Final Cut premiered at the Cannes Film Festival.
The 2017 Japanese zombie comedy One Cut of the Dead is so specific, in structure and execution, that the existence of a cross-cultural remake leads to a head-scratching query: What could The Artist director Michel Hazanavicius possibly do with the concept, other than “the exact same thing, but in French”? As it turns out, Final Cut offers up a surprisingly straightforward answer in its opening minutes. Ueda Shin’ichirō’s original is a self-reflexive take on a horror sub-genre well past its prime, and while the new film is equally so, it also adds an additional layer of self-awareness about its status as a remake. Neither film has anything particularly interesting to say about its chosen subject matter, but both versions prove to be light, enjoyable, and — in their best moments — downright hysterical. However, what is perhaps most surprising about Final Cut is that it’s one of the few modern remakes unequivocally enhanced by having watched the film on which it’s based.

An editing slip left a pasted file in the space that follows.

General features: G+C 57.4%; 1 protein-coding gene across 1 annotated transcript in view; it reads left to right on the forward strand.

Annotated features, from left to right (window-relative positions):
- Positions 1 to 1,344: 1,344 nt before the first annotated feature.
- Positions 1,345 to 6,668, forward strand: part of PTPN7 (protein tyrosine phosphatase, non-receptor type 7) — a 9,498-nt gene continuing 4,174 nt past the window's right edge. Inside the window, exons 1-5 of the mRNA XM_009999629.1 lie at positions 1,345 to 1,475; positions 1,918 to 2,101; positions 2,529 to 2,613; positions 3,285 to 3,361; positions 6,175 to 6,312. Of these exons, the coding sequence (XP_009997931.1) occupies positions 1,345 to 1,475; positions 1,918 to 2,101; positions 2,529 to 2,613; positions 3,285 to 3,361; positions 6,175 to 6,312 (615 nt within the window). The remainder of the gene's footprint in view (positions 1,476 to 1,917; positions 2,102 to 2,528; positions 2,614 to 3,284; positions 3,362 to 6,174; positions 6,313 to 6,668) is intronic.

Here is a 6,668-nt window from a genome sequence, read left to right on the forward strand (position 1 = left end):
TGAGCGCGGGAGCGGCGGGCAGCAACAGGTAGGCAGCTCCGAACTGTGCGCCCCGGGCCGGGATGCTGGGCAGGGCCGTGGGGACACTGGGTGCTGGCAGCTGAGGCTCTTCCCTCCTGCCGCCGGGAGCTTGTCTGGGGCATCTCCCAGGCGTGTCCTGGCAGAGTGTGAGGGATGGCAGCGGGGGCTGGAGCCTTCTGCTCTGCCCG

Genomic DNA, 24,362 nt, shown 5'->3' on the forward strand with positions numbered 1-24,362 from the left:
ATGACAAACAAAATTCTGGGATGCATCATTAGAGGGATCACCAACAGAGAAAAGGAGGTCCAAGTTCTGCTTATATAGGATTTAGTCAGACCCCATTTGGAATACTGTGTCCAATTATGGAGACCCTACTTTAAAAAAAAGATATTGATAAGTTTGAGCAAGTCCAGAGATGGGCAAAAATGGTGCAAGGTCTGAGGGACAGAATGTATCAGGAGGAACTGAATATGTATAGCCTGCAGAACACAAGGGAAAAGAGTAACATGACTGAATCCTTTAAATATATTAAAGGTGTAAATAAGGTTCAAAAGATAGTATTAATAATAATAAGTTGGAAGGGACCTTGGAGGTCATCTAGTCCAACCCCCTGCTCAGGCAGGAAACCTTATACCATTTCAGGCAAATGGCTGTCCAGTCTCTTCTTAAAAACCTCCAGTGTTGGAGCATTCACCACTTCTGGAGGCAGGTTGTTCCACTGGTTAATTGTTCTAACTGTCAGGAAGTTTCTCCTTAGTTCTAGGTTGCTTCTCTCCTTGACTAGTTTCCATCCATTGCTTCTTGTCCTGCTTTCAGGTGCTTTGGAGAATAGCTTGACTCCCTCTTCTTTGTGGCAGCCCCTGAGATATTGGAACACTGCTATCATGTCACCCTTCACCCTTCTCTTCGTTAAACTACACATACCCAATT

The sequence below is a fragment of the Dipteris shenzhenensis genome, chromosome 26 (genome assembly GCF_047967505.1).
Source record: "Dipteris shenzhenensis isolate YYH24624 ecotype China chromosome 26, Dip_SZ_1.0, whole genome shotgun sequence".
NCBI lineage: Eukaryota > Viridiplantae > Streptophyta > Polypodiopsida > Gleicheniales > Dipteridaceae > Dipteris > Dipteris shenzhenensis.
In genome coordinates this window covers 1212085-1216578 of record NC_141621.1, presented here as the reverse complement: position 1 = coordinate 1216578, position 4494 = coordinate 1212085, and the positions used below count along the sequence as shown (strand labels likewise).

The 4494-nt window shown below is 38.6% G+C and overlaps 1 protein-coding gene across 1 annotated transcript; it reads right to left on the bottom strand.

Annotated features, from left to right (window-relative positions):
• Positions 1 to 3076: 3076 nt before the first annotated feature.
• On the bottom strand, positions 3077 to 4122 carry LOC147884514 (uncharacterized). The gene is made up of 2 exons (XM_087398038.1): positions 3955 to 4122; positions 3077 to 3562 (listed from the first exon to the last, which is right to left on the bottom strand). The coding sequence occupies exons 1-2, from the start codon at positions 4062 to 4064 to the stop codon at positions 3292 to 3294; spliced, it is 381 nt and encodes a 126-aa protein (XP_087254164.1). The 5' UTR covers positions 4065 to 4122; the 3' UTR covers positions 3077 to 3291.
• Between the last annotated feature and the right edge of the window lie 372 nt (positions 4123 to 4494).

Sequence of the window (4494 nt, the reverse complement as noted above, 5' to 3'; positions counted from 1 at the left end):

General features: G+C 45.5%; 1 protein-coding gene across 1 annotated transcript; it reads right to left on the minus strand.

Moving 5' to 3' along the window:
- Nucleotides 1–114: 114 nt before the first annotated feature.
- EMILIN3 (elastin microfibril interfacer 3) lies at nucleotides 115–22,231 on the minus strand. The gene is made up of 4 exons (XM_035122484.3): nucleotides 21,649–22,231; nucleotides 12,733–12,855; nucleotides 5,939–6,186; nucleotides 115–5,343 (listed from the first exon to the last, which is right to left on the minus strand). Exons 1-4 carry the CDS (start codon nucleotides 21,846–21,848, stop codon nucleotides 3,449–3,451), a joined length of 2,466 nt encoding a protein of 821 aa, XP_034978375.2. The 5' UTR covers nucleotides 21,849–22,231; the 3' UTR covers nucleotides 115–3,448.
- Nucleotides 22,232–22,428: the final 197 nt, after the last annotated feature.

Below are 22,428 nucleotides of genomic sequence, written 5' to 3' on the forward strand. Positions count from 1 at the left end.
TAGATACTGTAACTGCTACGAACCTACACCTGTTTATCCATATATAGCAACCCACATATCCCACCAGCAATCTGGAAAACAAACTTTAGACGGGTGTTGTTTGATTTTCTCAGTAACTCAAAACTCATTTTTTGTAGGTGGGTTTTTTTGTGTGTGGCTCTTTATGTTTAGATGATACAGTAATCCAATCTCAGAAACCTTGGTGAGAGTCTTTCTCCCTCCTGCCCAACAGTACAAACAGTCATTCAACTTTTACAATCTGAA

To talk about the new version is to talk about them both, but in the interest of those who haven’t yet seen One Cut of the Dead, details that could be considered spoilers will be largely avoided. After all, Hazanavicius’s update — originally titled Z (comme Z) in French, later changed to Coupez! (or Cut!) — is a beat-for-beat re-creation of a film that switches gears a third of the way through, via a narrative and tonal rug-pull that makes for a delightful discovery. However, the nature of this shift may not be difficult to decipher this time around, since the remake also assumes the audience’s familiarity with the concept, so it begins to tip its hand much more overtly.
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